In Memory of
Look at us Now
We got together
1981 in Review
Leuzinger High School Class of 1981 - A Tribute To Barbara Jean Arestegui - Class of 1980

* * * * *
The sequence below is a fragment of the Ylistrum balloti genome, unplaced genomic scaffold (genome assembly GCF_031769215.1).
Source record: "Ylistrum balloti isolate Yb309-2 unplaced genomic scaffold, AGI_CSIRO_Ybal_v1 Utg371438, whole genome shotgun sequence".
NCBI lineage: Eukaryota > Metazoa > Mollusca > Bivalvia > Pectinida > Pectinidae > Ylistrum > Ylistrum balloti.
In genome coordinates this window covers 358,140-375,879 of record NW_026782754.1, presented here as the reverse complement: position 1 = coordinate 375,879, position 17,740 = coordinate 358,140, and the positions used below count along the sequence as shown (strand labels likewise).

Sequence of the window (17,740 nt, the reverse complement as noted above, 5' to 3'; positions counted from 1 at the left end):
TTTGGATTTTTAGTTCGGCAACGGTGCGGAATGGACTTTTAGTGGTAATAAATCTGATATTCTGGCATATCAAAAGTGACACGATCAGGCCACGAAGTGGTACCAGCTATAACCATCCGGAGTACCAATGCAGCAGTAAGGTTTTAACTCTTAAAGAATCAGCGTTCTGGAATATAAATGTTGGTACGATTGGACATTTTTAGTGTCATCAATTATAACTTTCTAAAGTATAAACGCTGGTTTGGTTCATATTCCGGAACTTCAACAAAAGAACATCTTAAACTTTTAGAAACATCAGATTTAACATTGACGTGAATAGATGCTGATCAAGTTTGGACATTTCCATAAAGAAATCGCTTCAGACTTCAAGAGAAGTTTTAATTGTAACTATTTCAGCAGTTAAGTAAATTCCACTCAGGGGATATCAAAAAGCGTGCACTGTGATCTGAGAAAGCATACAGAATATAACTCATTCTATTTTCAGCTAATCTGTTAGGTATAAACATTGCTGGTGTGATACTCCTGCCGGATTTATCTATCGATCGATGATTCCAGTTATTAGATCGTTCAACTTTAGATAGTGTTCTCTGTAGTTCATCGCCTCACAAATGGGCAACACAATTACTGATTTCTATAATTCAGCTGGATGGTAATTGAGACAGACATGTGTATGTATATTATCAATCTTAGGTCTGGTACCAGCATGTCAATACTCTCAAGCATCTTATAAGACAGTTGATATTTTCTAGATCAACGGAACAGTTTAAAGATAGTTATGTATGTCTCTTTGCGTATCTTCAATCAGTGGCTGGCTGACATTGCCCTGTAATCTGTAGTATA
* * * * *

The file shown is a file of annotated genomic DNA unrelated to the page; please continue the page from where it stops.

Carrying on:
Cape Cod Times - March 11, 2002 Knowing all the clinical techniques for overcoming grief has not helped Wayne Nichols' personal grieving process. Six months have not softened the sadness and loss that the Barnstable psychotherapist felt when his fiancee, Barbara 'Bobbi' Arestegui, died on American Airlines Flight 11 on Sept. 11. 'All that I have is so cognitive and this is on a different realm,' he said. 'I'm at the ground level like everybody else.' After the tragedy, Nichols changed jobs, becoming regional manager for an employee assistance program he declined to name. The company works directly with people living and working at Ground Zero in New York City. The six-month anniversary will be difficult for him and for all those closely affected by the events of Sept. 11. 'You come to these anniversaries and it comes right back,' he said. Nichols, 46, said he has found that the effects, both physically and emotionally, have lingered the longest for those closest to the event. The farther one gets from New York and Washington, the less it pervades their daily lives, he said. 'For most people, it's a TV thing. It has a Hollywood quality to it,' he said. Even in New York City, Nichols said there is a difference in the way New Yorkers in Lower Manhattan are dealing with the tragedy as opposed to those in Upper Manhattan. But while the majority of people he has seen in both his practice and in New York appear to be getting back to their routines, he said you don't have to scratch too far below the surface to find lingering pain and fear. 'People are still trying to figure out the lessons,' he said. Nichols is dealing with his grief by trying to keep Arestegui's memory alive. 'If you knew her personality, it's not hard,' he said. 'Every day I see something and I'm reminded of her.' Nichols is also focusing on planning a memorial ceremony and has planted a tree in her memory at their Marstons Mills home. He is also hoping to create a scholarship at Barnstable High School in her name. Arestegui's dream was to be a chef, and Nichols said he will give the scholarship to an aspiring culinary arts student. The flight attendants killed on Sept. 11 have not had as much attention as have the firefighters and police officers who died that day, Nichols said. But in his mind, Arestegui, 38, was as much of a hero as anyone. There is evidence that she was the first victim of the attack. She was killed by the terrorists when she tried to protect the cockpit of American Airlines Flight 11, he said. 'She had to face these monsters,' he said of the 5-foot-3-inch, 100-pound woman. Nichols had some solace that the general public was reminded of Arestegui when her name was the first one read during half-time at the Super Bowl in New Orleans. He said he will continue to use the clinical approaches to grieving that he knows so well to help others, and to help himself when he can. But he knows it is a path made new by each suffering soul. 'There's no cookie cutter approach. The way to survive is you try to find the silver lining of some kind. And you try to live out some of the ideals of that person and incorporate them into yours.'
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